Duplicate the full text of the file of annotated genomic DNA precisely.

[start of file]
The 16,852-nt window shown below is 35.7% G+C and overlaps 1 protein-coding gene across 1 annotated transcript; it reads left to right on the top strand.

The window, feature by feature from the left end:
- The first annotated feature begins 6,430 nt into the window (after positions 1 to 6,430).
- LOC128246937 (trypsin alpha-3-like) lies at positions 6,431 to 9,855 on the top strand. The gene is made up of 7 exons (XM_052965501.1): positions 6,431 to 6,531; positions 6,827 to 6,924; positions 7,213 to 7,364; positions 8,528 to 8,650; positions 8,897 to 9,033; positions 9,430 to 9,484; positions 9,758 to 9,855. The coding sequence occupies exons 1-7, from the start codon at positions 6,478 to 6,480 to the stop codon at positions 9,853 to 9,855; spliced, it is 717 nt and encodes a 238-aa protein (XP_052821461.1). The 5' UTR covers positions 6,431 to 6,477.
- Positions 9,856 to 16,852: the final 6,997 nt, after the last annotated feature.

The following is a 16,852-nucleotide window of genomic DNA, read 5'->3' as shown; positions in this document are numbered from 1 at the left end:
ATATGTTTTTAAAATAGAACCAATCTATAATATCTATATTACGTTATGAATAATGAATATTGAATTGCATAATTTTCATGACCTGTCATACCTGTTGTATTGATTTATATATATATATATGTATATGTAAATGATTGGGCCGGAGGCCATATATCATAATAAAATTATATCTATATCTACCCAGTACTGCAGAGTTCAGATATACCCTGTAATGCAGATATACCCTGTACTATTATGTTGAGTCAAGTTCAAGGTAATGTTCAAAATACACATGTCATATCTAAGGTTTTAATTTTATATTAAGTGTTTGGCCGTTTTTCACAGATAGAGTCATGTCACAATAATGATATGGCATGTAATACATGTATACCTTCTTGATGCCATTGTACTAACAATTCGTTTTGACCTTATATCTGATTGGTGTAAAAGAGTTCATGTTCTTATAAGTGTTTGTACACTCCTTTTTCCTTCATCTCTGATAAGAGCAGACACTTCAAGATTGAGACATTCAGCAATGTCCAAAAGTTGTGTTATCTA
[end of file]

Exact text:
The 16,852-nt window shown below is 35.7% G+C and overlaps 1 protein-coding gene across 1 annotated transcript; it reads left to right on the top strand.

The window, feature by feature from the left end:
- The first annotated feature begins 6,430 nt into the window (after positions 1 to 6,430).
- LOC128246937 (trypsin alpha-3-like) lies at positions 6,431 to 9,855 on the top strand. The gene is made up of 7 exons (XM_052965501.1): positions 6,431 to 6,531; positions 6,827 to 6,924; positions 7,213 to 7,364; positions 8,528 to 8,650; positions 8,897 to 9,033; positions 9,430 to 9,484; positions 9,758 to 9,855. The coding sequence occupies exons 1-7, from the start codon at positions 6,478 to 6,480 to the stop codon at positions 9,853 to 9,855; spliced, it is 717 nt and encodes a 238-aa protein (XP_052821461.1). The 5' UTR covers positions 6,431 to 6,477.
- Positions 9,856 to 16,852: the final 6,997 nt, after the last annotated feature.

The following is a 16,852-nucleotide window of genomic DNA, read 5'->3' as shown; positions in this document are numbered from 1 at the left end:
ATATGTTTTTAAAATAGAACCAATCTATAATATCTATATTACGTTATGAATAATGAATATTGAATTGCATAATTTTCATGACCTGTCATACCTGTTGTATTGATTTATATATATATATATGTATATGTAAATGATTGGGCCGGAGGCCATATATCATAATAAAATTATATCTATATCTACCCAGTACTGCAGAGTTCAGATATACCCTGTAATGCAGATATACCCTGTACTATTATGTTGAGTCAAGTTCAAGGTAATGTTCAAAATACACATGTCATATCTAAGGTTTTAATTTTATATTAAGTGTTTGGCCGTTTTTCACAGATAGAGTCATGTCACAATAATGATATGGCATGTAATACATGTATACCTTCTTGATGCCATTGTACTAACAATTCGTTTTGACCTTATATCTGATTGGTGTAAAAGAGTTCATGTTCTTATAAGTGTTTGTACACTCCTTTTTCCTTCATCTCTGATAAGAGCAGACACTTCAAGATTGAGACATTCAGCAATGTCCAAAAGTTGTGTTATCTA